Now you really get to test your understanding of craft as you prepare to write an original spec script. This part takes discipline. You’ve got the idea and the theme. You understand your chosen conflict engines and this has helped you build and define your characters. Now you’re ready to use index cards (or spreadsheet, or stickies, or idea boards) to lay out what happens scene by scene.
Break the Episode
Keep your research, TV writing references, and theme/character notes close at hand. Take a sharpie and a thick stack of index cards (the classic) or sticky notes, or start a spreadsheet or use FInalDraft’s Index Card Summary feature, and start marking down your scenes. Your research should give you a sense of the number of scenes appropriate for your chosen genre and length of the script.
Note who is in the scene, what happens, and where it happens. Mark the function of the scene if it carries extra plot point or structural significance.
Once you have all your scenes laid out, write an outline in paragraph form or record yourself “pitching” the story card by card. Give it a few days to settle if you can afford the time and then go back to it. Does your telling of the story make sense? Does it feel right? Do you REALLY know where your story goes and what shifts need to happen in each scene? Where do you stumble a bit with the details?
How do you know for sure when you are ready to write? Here I refer you to a recent episode 413 of the Scriptnotes Podcast with John August and Craig Mazin. (They get to the topic, “ready to write,” about 30 min into the episode.)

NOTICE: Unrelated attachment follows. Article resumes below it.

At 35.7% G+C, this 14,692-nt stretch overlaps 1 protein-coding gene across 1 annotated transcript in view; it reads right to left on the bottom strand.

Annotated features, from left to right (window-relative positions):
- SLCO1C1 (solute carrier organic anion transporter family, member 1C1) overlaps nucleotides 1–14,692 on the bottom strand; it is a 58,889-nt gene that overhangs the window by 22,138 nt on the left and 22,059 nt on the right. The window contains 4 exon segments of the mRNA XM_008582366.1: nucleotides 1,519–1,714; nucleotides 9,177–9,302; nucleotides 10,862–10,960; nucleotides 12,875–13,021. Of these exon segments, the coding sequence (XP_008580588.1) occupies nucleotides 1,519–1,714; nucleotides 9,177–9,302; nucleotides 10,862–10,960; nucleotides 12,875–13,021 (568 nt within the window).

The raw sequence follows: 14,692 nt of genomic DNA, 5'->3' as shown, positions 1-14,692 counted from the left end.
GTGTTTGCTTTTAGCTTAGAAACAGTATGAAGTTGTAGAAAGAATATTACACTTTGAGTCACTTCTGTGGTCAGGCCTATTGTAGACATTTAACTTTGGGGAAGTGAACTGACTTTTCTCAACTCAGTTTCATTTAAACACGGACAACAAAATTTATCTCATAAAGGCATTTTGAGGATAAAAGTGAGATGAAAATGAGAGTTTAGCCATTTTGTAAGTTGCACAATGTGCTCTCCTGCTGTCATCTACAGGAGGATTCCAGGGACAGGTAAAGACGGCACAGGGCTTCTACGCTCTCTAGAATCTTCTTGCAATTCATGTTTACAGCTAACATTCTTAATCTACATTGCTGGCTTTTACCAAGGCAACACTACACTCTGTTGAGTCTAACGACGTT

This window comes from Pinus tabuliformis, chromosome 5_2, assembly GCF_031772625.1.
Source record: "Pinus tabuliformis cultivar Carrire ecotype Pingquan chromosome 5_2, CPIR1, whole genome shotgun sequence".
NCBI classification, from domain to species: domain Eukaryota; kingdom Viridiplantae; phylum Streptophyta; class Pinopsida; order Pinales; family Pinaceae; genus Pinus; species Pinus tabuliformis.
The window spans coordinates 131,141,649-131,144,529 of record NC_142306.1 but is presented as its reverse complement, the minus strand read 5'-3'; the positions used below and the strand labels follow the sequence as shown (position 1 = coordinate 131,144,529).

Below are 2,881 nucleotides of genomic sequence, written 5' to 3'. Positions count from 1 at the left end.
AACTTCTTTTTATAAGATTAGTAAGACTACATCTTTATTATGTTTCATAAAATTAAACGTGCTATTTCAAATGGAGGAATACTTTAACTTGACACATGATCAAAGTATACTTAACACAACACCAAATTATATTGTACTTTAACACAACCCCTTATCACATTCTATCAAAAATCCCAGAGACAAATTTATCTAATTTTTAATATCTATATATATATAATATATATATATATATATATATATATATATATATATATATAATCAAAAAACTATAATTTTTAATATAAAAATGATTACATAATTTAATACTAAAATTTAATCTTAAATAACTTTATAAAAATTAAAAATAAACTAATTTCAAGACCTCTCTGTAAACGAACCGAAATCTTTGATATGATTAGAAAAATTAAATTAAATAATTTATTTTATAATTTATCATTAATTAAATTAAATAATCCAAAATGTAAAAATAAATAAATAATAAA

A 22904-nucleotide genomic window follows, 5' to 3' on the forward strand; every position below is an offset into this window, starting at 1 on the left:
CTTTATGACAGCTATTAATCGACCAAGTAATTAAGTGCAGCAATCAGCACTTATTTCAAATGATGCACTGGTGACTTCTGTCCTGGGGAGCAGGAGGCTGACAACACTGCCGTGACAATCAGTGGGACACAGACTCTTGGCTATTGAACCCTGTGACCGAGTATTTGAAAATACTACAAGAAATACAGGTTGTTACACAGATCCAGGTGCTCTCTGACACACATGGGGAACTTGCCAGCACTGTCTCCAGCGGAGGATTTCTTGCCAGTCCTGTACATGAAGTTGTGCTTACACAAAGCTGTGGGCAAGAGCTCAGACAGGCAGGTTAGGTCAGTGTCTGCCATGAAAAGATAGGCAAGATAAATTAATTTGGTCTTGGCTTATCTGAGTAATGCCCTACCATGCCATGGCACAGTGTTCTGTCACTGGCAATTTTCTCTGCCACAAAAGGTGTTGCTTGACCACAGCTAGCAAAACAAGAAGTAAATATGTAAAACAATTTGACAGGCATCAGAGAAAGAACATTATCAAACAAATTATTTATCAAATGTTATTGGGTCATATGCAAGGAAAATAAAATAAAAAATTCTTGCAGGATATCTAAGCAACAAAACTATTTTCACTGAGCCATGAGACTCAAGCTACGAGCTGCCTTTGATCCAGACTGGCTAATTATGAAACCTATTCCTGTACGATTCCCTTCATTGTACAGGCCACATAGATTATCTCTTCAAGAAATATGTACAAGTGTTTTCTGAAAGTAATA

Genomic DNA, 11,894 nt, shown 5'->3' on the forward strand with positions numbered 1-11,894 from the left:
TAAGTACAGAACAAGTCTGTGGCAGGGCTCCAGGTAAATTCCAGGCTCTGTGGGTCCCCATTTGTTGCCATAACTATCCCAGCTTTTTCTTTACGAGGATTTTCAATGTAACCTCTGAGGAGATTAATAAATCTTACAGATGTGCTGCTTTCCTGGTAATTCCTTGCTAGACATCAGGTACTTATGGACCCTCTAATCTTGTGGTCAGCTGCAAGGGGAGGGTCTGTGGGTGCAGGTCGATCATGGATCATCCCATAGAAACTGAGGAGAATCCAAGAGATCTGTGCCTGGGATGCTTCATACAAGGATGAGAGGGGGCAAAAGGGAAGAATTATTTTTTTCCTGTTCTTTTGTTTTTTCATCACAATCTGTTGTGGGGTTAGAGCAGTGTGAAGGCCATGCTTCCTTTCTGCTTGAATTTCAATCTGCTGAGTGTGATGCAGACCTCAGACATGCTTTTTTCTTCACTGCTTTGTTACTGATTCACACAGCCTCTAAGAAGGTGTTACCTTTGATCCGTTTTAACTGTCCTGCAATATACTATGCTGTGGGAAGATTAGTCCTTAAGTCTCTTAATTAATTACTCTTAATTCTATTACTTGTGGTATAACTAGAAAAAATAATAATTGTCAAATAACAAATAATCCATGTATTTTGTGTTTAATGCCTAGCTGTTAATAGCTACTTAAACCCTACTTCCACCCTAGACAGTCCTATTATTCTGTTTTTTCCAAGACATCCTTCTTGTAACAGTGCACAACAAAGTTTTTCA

Write Your Vomit Draft
I believe there are two keys to getting the first draft out of the way. First, convince yourself that the first draft is supposed to be a mess. It’s just a jumping-off point! No big deal. (Hense the name vomit draft.) Second, follow Stephen King’s advice on momentum from his book, On Writing. King says once he starts a project he doesn’t stop or slow down unless he has to. If he doesn’t write every day, the characters and story go stale. (p.154) I can totally relate to this and live in fear of losing momentum. It’s my project killing nemesis.
So just write! Don’t pause long enough to start doubting or disconnecting or self-sabotaging. Keep going. If you finish the first draft, no matter vile it is, you’ve really achieved something big. You can sculpt and fix and finesse and you are already well on your way.